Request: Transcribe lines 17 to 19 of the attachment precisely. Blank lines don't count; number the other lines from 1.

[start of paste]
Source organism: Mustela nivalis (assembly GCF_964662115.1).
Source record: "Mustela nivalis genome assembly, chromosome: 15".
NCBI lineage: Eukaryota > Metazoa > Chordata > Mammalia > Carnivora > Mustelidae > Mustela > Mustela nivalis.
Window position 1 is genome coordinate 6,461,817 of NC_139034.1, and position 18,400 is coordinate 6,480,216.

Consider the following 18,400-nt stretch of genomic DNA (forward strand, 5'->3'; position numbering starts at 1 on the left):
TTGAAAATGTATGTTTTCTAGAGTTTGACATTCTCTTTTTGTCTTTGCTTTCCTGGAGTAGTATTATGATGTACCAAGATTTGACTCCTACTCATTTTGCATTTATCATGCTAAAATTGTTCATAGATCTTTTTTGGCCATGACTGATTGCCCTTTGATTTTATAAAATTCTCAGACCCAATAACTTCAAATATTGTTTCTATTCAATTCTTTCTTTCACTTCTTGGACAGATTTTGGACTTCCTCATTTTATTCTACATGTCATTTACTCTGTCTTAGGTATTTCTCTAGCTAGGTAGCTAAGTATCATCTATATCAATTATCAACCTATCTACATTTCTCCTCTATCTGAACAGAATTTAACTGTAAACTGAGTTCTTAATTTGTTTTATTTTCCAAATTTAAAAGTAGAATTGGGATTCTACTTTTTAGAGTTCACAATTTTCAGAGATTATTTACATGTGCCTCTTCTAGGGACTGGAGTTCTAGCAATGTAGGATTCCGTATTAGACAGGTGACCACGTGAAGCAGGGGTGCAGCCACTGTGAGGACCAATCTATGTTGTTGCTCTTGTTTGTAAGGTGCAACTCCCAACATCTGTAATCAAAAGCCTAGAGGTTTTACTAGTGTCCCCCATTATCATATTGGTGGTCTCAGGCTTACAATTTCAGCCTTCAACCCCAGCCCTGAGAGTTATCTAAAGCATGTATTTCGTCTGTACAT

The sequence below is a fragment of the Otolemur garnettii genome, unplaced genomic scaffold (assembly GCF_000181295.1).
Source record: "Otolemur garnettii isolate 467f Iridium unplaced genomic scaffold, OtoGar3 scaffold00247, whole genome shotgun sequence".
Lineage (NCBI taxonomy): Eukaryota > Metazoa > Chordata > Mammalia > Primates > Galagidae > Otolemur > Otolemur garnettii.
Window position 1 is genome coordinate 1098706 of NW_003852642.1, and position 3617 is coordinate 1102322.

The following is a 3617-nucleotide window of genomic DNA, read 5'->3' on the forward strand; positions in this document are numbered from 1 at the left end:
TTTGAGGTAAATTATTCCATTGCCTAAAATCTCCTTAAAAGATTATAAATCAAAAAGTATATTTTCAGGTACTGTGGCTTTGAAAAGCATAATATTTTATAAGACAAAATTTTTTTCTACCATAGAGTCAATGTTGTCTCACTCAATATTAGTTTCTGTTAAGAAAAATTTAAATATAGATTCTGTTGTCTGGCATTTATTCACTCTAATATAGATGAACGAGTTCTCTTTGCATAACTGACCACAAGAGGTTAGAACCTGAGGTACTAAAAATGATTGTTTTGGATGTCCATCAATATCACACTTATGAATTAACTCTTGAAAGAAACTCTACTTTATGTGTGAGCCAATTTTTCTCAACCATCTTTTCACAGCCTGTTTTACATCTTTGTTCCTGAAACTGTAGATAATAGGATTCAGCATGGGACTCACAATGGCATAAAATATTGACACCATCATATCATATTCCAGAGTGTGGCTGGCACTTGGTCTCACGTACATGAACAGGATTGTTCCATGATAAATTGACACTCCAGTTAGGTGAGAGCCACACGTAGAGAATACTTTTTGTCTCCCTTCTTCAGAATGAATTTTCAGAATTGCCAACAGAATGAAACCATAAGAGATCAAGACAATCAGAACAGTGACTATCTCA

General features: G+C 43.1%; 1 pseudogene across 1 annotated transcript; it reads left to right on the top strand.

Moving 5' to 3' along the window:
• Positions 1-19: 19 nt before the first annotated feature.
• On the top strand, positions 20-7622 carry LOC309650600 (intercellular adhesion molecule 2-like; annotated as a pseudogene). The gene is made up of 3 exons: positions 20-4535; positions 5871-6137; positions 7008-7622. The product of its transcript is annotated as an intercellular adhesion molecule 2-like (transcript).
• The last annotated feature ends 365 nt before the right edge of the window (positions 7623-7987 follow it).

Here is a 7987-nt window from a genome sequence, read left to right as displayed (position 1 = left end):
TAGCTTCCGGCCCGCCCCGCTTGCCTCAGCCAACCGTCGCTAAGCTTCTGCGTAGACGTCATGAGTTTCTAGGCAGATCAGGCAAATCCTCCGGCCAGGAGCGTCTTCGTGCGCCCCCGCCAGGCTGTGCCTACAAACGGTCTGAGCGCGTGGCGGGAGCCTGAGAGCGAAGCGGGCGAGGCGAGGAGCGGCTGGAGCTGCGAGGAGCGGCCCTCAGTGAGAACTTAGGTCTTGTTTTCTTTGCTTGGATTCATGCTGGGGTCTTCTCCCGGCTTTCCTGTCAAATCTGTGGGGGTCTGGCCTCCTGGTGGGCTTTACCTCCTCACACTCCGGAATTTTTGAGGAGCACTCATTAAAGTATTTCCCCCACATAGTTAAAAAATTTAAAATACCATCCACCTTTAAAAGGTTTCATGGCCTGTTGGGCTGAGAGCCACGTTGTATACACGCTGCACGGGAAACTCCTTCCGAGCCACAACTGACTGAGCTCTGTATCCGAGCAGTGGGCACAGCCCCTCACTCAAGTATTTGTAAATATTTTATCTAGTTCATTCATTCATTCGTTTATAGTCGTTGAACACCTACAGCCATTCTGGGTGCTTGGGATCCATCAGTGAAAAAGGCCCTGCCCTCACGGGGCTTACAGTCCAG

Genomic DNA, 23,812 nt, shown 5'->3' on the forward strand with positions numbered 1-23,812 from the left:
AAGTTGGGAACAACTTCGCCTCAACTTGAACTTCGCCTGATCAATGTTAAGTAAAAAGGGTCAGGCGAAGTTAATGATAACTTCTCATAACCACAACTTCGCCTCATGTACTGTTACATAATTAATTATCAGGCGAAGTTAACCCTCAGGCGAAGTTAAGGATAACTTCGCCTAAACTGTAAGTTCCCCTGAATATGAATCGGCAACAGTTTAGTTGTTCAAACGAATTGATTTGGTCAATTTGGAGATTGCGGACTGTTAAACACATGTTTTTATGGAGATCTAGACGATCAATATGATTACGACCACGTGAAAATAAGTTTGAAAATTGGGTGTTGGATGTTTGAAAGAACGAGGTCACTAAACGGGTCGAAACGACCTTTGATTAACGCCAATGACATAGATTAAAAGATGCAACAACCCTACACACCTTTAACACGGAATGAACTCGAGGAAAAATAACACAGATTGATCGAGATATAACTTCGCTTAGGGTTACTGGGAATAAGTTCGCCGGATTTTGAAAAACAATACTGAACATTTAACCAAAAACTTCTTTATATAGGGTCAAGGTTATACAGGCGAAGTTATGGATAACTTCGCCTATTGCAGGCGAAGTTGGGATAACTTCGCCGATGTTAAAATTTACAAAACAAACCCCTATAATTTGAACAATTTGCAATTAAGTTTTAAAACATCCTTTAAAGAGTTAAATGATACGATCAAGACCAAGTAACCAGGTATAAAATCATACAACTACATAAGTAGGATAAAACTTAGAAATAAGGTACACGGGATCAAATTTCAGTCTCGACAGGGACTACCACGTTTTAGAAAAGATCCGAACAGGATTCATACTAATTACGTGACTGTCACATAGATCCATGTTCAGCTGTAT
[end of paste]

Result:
• The last annotated feature ends 365 nt before the right edge of the window (positions 7623-7987 follow it).

Here is a 7987-nt window from a genome sequence, read left to right as displayed (position 1 = left end):
TAGCTTCCGGCCCGCCCCGCTTGCCTCAGCCAACCGTCGCTAAGCTTCTGCGTAGACGTCATGAGTTTCTAGGCAGATCAGGCAAATCCTCCGGCCAGGAGCGTCTTCGTGCGCCCCCGCCAGGCTGTGCCTACAAACGGTCTGAGCGCGTGGCGGGAGCCTGAGAGCGAAGCGGGCGAGGCGAGGAGCGGCTGGAGCTGCGAGGAGCGGCCCTCAGTGAGAACTTAGGTCTTGTTTTCTTTGCTTGGATTCATGCTGGGGTCTTCTCCCGGCTTTCCTGTCAAATCTGTGGGGGTCTGGCCTCCTGGTGGGCTTTACCTCCTCACACTCCGGAATTTTTGAGGAGCACTCATTAAAGTATTTCCCCCACATAGTTAAAAAATTTAAAATACCATCCACCTTTAAAAGGTTTCATGGCCTGTTGGGCTGAGAGCCACGTTGTATACACGCTGCACGGGAAACTCCTTCCGAGCCACAACTGACTGAGCTCTGTATCCGAGCAGTGGGCACAGCCCCTCACTCAAGTATTTGTAAATATTTTATCTAGTTCATTCATTCATTCGTTTATAGTCGTTGAACACCTACAGCCATTCTGGGTGCTTGGGATCCATCAGTGAAAAAGGCCCTGCCCTCACGGGGCTTACAGTCCAG